Tasteful endeavors

WHAT A GRIND | Ted Allen used to run from ‘Queer Eye.’ But now he jokes about it with a signature campy twinkle. (Arnold Wayne Jones./Dallas Voice)

‘Chopped’ host Ted Allen still keeps his queer eyes on the prize

Life+Style Editor

Ted Allen wants people to enjoy their food and enjoy their wine. He just wants to make sure they are doing it the right way.

“If you’re a white zinfandel person, we’re not gonna be mean to you,” he says to a roomful of gourmands gathered for the kickoff of Taste Addison last month. Not mean, huh? Well, not too mean.

But Allen can be fussy in that oh-so-gay way we all enjoy. He emphasizes that “bruschetta” is properly pronounced “broo-SKET-uh” (“some people pronounce it ‘broo-shet-uh’ … and they are wrong” he chastises) and he defends “arugula, which sounds like a fancy east coast lettuce, but it’s not — it’s very peppery.”

He’s composing his own chimichurri, dressing a “Texas sized” piece of flank steak and pairing it with a California cab. He leaves nothing to chance.

Allen has a sense of humor, too. He’s doing a cooking demonstration alongside Dallas restaurateur Richard Chamberlain, who hands him a giant peppermill. Allen brandishes the unit like a pro.

“You are aware of how I got my start in television, right?” Allen jokes. The room laughs, Chamberlain included. “This is supposed to be a family show.”

Actually, everyone does know how Allen got his start in TV.

Unlike a lot of TV culinary experts, Allen was never a chef or caterer — “the only cooking I’ve ever done is for my family and friends,” he says. Rather, he was a journalist, best known as a restaurant critic and food writer for Esquire and other publications, when he was tapped, in 2003, to join a new Bravo series where gay men give metrosexual makeovers to hopeless heteros. Queer Eye for the Straight Guy exploded on the pop culture scene, winning Allen and his co-hosts an Emmy Award and, it’s safe to say, giving a fun, friendly face of gay to middle America.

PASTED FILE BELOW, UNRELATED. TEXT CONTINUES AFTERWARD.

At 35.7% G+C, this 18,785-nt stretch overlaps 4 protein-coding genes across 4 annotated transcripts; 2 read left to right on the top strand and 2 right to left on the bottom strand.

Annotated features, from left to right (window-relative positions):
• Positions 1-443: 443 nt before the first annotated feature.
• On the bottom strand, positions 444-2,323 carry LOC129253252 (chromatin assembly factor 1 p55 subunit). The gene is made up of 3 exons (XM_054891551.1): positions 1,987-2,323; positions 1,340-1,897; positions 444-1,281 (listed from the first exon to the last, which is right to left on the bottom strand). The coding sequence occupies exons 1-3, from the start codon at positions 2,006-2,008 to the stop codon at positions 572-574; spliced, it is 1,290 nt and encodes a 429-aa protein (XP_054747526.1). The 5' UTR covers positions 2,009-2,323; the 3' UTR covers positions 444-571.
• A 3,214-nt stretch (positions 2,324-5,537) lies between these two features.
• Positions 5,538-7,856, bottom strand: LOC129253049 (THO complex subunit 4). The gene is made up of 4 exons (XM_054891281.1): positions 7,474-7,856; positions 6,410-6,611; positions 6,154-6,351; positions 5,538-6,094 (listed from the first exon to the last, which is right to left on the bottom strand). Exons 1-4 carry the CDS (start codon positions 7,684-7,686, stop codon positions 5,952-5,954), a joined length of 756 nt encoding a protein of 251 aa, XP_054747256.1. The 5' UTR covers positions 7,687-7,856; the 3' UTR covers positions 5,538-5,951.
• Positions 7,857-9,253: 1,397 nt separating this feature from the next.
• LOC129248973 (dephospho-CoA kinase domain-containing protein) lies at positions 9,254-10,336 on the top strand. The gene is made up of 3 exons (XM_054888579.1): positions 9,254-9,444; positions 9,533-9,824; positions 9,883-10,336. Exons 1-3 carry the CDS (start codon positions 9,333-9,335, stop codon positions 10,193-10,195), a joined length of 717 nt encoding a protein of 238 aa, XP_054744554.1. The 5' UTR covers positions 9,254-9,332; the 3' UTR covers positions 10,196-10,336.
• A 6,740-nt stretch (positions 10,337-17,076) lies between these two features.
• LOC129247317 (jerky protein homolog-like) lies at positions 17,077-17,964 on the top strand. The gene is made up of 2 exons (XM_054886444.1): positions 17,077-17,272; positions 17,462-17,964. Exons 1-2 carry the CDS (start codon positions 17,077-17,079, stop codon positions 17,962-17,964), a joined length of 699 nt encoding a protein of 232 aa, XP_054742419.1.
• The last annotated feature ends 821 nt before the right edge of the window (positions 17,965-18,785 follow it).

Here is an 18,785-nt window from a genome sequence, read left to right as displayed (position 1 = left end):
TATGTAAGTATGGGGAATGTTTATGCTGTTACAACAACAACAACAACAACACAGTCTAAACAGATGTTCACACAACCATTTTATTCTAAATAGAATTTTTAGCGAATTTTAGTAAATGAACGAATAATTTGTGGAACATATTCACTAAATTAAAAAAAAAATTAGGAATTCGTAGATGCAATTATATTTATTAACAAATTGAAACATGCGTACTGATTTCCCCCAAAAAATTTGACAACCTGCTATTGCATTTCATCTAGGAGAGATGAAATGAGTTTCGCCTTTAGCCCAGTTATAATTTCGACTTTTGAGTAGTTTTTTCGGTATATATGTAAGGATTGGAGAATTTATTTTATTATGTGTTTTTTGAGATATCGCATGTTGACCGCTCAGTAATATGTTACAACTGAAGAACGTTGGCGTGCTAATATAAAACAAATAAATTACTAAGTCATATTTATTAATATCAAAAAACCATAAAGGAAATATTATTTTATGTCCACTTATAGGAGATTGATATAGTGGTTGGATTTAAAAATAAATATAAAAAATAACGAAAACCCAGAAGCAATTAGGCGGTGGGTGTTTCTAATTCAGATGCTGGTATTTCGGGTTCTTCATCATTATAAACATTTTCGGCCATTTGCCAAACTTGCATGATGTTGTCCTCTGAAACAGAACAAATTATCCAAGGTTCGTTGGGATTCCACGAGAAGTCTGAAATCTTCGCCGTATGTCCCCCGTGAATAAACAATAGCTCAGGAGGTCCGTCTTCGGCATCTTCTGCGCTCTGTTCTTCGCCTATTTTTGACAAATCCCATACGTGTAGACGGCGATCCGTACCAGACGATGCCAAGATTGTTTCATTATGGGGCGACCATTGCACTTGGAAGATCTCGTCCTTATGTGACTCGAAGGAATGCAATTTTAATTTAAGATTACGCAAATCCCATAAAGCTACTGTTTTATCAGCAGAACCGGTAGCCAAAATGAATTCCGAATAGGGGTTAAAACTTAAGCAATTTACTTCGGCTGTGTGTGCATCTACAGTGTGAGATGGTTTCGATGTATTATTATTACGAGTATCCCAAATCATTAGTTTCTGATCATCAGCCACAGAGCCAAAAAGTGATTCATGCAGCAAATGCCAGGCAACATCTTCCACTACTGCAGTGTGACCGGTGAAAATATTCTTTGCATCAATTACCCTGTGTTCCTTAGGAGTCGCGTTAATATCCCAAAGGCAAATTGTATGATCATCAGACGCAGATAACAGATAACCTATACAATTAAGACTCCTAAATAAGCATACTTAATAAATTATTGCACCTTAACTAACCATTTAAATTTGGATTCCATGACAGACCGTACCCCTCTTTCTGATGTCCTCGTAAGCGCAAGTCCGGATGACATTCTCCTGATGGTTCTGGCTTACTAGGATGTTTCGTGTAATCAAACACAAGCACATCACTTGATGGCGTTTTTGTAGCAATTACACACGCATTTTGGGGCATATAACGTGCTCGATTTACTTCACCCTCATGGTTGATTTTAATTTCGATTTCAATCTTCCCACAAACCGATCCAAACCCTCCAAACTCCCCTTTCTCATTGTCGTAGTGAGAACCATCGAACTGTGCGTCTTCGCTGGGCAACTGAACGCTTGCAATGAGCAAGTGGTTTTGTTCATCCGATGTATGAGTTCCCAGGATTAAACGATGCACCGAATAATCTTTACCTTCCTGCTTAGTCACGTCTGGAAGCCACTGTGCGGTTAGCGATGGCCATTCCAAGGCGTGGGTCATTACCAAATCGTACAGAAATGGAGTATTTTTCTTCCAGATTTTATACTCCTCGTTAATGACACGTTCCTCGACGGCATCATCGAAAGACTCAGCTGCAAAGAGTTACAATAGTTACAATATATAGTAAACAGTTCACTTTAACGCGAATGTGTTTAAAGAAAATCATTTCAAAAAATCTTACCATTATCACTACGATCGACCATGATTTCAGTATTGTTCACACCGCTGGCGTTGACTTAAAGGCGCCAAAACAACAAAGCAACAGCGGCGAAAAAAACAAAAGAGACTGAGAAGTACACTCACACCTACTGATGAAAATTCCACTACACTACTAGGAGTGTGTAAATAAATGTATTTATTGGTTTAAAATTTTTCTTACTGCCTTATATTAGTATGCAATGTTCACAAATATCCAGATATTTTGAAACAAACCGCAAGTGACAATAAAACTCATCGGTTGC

Queer Eye went off the air in 2007, and, despite its influence, ran only 99 episodes (“They thought it was 100 but somebody miscounted”). Yet there are still “people who only know me from that,” Allen says.

Top Chef, on which he served as a judge for four seasons after Queer Eye went off the air, doubled QE’s ratings, but still his moniker as “the Food Guy” became his inescapable shorthand. It used to bother him, but not anymore.

“When [the show] was starting to tail off, I thought, ‘I need to get away from this.’ But you can’t. It was futile. It opened all these doors for me.”

His gig for the last few years has been hosting Chopped on the Food Network, which he describes as a “completely self-contained culinary game show” where, round-robin style, chefs go head-to-head in cooking a full meal, with one emerging victorious. “Those are 12-hour days,” Allen says, “and I am standing the whole fucking day!” It’s even worse for the contestants, he asserts. (The seventh season of 39 new episodes launches at the end of July.)

Then there’s his role as spokesman for the Robert Mondavi Discovery Wine Tour, which is what brought him to Taste Addison for the third time. And a new cookbook coming out. And … Well, let’s just say life did not end with Queer Eye.

It’s not only sweet for Allen, it’s something he savors. Especially with a Thai fish stew and three-layer cake.

This article appeared in the Dallas Voice print edition June 3, 2011.


—  Kevin Thomas

Tasting notes

Addison casts a ‘Queer Eye’ on food (again); Axiom spins for charity

ARNOLD WAYNE JONES  | Life+Style Editor